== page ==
Sooner or later, you may need to call up tech support to fix something. Perhaps one morning you get the blue screen of death, or you get one of those scary error messages on your screen. Or maybe you try to turn your computer on and…nothing. Perhaps it’s not your computer at all, but your website is completely down and you have to make that call to your web designer or web hosting company.
I’ve been on both sides of that panicky call and there are 7 things you can do in order to help make that tech support call just a little less stressful:
1. Don’t panic– This is easier said that done when you’re computer’s on the blink and you’re staring down the barrel of a deadline. But things will be less stressful if you don’t freak out. Chances are the problem is not nearly as bad (or expensive) as you think.
2. Check the obvious before you call– One of the first things that your tech person will have you do is to check for obvious causes of trouble. Like is your computer plugged in? Or is the surge protector your computer’s connected is turned on? Are all of the cables coming out of your computer plugged in tight? Or are entering your password in correctly? Or do you have the “CAPS lock” key on while you’re entering your password? They have you run through this drill because many times the simple stuff is the problem. So run through some of the obvious causes of trouble before you pick up the phone.
3. Get prepared– If you have any warranties or service contracts gather up all of those materials before you call. It will save you a bit of time just in case your tech person requests this information. You may also need the serial number for your computer. These are usually located on a sticker placed on the back, bottom, or side of your computer or they are located in your computer registration paperwork.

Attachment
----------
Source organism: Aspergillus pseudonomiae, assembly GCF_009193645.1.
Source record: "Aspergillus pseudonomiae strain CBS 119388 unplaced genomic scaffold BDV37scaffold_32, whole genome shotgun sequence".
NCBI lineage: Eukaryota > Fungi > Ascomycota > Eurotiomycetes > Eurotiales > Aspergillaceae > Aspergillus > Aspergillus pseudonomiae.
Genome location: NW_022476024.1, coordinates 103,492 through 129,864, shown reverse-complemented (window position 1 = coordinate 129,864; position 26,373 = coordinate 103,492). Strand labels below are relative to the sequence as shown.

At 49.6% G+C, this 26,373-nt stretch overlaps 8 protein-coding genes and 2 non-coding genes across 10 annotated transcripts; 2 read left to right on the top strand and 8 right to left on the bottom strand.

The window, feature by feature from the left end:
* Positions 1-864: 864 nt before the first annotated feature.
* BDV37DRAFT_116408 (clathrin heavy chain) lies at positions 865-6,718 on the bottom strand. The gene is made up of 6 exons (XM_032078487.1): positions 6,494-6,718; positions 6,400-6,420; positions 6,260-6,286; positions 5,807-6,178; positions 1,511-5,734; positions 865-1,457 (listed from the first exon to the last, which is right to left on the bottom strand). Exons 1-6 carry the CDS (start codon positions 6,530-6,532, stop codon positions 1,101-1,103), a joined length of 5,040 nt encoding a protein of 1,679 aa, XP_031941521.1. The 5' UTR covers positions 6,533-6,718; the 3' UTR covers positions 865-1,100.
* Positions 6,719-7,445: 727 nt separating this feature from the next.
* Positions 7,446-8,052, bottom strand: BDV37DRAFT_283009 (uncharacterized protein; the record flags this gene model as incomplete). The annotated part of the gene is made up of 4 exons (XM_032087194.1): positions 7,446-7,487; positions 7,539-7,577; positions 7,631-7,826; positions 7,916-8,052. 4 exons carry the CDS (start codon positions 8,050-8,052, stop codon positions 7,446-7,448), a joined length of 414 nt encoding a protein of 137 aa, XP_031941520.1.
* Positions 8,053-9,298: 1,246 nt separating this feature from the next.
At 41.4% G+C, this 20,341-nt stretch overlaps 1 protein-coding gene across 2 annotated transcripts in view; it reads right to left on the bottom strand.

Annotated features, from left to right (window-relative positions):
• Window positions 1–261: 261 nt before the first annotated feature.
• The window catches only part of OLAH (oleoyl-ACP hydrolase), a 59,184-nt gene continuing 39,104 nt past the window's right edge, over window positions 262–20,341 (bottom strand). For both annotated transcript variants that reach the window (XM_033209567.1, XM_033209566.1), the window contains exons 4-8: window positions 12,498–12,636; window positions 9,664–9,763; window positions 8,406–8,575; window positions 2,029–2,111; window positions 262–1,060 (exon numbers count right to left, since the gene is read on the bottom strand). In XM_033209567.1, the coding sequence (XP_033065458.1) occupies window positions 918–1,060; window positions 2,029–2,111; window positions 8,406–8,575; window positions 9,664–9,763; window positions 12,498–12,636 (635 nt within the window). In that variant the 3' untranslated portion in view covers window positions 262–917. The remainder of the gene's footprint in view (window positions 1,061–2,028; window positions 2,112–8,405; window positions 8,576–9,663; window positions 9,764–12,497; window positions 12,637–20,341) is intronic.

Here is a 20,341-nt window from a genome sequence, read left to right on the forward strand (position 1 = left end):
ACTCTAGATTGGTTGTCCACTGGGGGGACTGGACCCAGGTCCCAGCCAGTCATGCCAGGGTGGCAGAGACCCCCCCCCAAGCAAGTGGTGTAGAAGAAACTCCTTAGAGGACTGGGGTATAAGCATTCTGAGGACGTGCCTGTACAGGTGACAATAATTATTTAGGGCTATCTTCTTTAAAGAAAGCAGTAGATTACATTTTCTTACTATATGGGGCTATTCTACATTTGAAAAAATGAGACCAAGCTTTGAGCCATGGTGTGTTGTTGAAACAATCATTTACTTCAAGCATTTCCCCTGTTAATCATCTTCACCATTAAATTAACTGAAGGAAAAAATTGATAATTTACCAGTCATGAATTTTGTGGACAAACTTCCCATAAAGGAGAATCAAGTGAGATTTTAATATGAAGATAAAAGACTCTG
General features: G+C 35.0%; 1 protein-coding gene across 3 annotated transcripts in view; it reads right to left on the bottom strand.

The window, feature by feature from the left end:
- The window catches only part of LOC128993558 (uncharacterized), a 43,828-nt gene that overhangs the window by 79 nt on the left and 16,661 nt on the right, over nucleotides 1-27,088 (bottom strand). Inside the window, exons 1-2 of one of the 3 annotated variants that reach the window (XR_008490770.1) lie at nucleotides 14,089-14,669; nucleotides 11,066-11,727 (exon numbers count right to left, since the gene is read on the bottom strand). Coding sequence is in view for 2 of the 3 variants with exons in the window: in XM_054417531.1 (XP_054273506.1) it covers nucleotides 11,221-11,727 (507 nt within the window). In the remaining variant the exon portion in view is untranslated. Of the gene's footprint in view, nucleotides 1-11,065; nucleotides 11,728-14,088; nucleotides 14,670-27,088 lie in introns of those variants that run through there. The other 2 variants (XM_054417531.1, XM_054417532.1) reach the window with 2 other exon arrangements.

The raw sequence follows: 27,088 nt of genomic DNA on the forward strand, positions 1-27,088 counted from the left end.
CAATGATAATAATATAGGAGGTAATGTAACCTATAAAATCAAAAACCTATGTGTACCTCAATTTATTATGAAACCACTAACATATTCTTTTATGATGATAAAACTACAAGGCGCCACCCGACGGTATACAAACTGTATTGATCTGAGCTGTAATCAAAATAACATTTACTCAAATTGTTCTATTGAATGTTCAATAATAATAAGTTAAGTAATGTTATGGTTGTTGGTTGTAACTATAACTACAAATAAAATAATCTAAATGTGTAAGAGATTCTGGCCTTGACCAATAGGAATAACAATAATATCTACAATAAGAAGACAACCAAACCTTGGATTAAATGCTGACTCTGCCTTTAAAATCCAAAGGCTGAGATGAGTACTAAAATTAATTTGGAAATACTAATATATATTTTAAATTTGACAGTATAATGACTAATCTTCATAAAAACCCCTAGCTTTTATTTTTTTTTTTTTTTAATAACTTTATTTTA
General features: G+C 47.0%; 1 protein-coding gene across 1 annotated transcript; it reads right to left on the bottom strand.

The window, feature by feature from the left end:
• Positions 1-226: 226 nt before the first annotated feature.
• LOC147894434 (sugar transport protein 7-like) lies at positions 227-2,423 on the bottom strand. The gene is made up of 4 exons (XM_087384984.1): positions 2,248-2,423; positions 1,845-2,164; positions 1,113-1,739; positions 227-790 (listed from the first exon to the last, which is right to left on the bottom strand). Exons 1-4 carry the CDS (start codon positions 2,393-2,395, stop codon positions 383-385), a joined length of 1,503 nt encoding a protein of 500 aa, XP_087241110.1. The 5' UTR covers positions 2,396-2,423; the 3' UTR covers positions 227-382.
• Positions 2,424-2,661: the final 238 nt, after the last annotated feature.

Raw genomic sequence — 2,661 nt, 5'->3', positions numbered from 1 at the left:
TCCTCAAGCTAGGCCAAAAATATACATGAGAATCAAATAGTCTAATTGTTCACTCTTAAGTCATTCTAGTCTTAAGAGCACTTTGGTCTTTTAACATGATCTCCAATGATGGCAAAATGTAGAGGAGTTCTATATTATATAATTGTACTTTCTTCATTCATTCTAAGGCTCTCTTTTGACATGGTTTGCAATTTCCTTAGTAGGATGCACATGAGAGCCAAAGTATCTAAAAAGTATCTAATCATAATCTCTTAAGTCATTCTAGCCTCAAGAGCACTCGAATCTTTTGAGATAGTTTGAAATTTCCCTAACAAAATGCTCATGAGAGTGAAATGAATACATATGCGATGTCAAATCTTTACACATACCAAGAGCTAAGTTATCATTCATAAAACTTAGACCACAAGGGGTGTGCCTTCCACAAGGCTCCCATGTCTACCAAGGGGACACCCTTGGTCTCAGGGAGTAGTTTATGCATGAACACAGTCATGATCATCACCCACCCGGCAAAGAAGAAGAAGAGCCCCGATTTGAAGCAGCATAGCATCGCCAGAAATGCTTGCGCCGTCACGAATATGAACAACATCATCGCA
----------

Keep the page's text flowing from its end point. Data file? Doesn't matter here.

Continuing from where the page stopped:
4. Be as specific as possible– Simply saying “My computer’s not working” is not that helpful. Tech support already assumes that your computer isn’t working because you wouldn’t call just to say hi. What they need to know is “in what way is your computer not working?”. You need to be as specific as possible. Will your computer not start at all? Is the problem that you can turn the computer on but it won’t go past the startup screen? Perhaps you can get past the startup screen but you can’t open up a particular program? Describe your problem from start to finish; what you were doing when you encountered your problem, what your computer does, and if there are any special situations that seem to coincide with the problem.
5. Write down error messages– Usually when something goes wrong, you’ll get some kind of error message that attempts to tell you what the problem is. If you can’t make heads or tails of the message, take the time to write it down. It may mean something to the tech person you’re talking to and it might help them diagnose the problem just a bit faster.
6. Make note of any recent changes or incidents– Sometimes the cause of your computer trouble is something that’s changed on your computer or some incident that has happened recently such as:
- the addition of new hardware (printer, scanner, hard drive, memory, etc)
- the addition or deletion of software
- a power disruption or power surge
- the addition of deletion of a service
- software upgrades or security patches